Earlier today, I tweeted: “Idea: An unfinishing school for incubator & accelerator graduates to unlearn the fundraising tactics they’ve been exposed to.” People actually liked the idea and said people would show up to such an event, but there’s no way I’m organizing that, so instead, I’ll write this post as a preamble to the unlearning constitution, tailored to those who are in *any* incubator or accelerator that ends in a demo day – and to be clear that I’m not talking about any specific place, but rather the culture and environment that I’ve seen fostered as it pertains to fundraising. I know people will immediately assume YC and 500, but I’m talking about every single one I’ve seen. I’m not a Demo Day person, but I’ve observed some things that I believe are picked up or gleaned while participants are in these environments, and I’ve found many of them to be counterproductive for the founder, hence my motivation to write this post to offer another outside, unbiased perspective, as I’d like to see everyone succeed:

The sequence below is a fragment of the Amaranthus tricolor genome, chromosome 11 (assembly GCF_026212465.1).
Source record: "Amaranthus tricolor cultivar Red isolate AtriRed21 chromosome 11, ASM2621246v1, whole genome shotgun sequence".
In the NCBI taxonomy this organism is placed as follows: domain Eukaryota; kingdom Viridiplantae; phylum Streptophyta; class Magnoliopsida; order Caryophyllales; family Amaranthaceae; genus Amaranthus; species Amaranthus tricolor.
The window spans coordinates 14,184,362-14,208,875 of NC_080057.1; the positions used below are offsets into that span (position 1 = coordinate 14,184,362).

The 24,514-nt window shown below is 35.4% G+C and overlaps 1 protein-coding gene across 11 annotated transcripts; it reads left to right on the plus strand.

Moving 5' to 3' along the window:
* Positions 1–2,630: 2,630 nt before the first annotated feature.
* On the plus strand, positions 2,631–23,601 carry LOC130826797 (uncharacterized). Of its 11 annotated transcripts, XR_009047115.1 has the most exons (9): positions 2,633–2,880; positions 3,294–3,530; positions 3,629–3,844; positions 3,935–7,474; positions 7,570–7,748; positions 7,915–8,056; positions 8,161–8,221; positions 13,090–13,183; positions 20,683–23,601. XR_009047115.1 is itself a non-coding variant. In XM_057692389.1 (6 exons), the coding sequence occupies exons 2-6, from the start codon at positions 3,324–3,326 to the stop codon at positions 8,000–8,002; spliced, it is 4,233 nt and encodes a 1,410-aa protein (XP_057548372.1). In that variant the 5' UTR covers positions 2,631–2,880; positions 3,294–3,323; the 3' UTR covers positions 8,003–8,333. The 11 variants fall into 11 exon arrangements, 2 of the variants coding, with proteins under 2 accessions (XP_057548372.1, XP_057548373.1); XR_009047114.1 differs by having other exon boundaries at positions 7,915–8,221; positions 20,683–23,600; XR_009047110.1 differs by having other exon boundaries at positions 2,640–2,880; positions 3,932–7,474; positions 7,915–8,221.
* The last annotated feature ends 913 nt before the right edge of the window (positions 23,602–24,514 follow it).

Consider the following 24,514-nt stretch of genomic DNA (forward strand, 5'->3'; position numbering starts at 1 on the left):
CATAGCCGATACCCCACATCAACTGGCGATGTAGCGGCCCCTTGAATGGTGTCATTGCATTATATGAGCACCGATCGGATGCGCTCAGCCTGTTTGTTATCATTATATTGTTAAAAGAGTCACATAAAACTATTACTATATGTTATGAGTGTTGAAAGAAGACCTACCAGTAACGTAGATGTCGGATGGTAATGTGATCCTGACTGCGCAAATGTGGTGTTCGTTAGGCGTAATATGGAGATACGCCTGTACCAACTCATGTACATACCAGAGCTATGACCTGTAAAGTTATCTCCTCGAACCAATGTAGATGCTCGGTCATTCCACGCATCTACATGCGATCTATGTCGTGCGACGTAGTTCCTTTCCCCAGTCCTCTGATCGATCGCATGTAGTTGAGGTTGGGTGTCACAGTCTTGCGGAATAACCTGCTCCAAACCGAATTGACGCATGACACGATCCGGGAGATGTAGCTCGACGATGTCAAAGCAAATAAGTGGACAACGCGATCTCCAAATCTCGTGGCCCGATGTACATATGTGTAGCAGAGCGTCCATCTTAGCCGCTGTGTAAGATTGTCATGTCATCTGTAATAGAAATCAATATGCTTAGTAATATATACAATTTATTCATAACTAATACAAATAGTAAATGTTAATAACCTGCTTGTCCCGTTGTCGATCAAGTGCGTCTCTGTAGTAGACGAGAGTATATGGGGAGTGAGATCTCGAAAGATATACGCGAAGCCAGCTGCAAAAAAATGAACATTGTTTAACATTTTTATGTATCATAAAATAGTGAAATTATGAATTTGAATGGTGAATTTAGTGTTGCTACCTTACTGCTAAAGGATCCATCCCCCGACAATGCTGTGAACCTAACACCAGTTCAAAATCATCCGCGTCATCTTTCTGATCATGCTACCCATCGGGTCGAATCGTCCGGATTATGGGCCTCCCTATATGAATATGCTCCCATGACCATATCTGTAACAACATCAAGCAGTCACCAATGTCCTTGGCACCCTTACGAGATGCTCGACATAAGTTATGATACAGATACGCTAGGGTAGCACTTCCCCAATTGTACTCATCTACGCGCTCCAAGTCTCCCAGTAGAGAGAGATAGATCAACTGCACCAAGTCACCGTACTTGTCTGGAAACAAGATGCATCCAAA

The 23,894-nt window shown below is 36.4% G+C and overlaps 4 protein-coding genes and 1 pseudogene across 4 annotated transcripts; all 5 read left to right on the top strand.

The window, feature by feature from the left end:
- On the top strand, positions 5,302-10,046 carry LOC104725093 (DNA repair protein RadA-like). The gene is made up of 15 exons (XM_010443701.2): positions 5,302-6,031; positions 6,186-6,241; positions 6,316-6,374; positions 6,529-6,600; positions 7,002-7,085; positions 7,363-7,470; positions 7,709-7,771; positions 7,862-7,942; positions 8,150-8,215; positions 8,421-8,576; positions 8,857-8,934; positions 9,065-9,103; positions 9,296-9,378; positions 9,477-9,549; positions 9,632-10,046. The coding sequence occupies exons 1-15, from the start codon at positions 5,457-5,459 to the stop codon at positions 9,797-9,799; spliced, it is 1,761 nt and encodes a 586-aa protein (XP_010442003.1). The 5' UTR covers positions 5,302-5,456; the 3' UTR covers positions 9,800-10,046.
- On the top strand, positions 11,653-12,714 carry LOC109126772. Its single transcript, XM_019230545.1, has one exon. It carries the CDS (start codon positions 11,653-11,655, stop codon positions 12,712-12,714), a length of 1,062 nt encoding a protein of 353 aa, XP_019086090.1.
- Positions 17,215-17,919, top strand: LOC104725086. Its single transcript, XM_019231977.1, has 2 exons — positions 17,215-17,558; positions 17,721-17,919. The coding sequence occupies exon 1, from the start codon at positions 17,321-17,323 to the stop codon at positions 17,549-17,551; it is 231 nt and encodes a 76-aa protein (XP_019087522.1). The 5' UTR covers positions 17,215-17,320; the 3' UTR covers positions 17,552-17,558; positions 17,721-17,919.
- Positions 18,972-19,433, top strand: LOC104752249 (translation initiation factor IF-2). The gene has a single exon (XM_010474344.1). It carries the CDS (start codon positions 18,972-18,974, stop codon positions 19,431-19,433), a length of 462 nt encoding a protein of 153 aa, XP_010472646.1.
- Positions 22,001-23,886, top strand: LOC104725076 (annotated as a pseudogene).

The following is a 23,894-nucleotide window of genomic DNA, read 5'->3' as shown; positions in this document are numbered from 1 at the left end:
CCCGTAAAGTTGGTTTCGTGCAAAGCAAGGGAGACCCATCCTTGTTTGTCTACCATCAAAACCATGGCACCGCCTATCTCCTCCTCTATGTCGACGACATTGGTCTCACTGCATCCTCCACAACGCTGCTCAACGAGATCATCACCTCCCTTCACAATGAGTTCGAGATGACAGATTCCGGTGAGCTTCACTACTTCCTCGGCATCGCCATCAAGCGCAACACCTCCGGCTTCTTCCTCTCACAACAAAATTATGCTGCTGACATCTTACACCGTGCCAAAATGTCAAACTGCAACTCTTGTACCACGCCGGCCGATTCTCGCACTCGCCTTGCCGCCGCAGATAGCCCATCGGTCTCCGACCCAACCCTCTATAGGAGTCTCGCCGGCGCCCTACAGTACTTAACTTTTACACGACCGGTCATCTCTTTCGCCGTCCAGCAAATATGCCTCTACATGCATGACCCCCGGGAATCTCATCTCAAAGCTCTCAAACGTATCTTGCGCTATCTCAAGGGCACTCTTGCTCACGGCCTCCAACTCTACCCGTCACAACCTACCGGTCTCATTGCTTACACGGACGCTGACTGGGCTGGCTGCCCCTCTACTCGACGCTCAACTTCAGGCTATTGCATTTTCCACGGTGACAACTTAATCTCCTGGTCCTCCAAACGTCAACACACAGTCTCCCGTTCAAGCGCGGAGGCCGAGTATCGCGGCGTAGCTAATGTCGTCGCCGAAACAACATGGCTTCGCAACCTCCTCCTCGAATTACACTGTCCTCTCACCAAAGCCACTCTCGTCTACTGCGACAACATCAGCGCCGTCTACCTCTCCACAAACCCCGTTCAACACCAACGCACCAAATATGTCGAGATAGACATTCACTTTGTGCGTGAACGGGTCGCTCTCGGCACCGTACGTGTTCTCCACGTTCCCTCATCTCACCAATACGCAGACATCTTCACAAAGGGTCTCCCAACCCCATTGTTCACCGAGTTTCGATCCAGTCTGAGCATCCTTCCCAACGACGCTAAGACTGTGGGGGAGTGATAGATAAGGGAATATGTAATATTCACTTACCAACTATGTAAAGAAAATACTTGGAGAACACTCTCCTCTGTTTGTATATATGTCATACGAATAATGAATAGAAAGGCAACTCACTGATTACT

1. Unlearning #1: That Demo Days are for *you*. Investors often show up at Demo Days primarily to meet other investors and compare notes. While many investors know each other and are friends, they often don’t meet (unless close friends) explicitly but love to bump into one another. All the better while at a Demo Day. The very top investment firms don’t really get amped up about this, they often track and monitor people and companies for months, maybe even a year.
  2. Unlearning #2: That you can smear an investor’s reputation if you don’t like your interaction. Aggressively sharing background information investors across batches. It does help to reference check, but if you dig hard enough, you’ll find negative feedback on everyone. That may be because most investors are set up to say “no.” Furthermore, sometimes a “no” paired with a fair critique in a pitch can be internalized by a founder as negative and then sent back into the grapevine.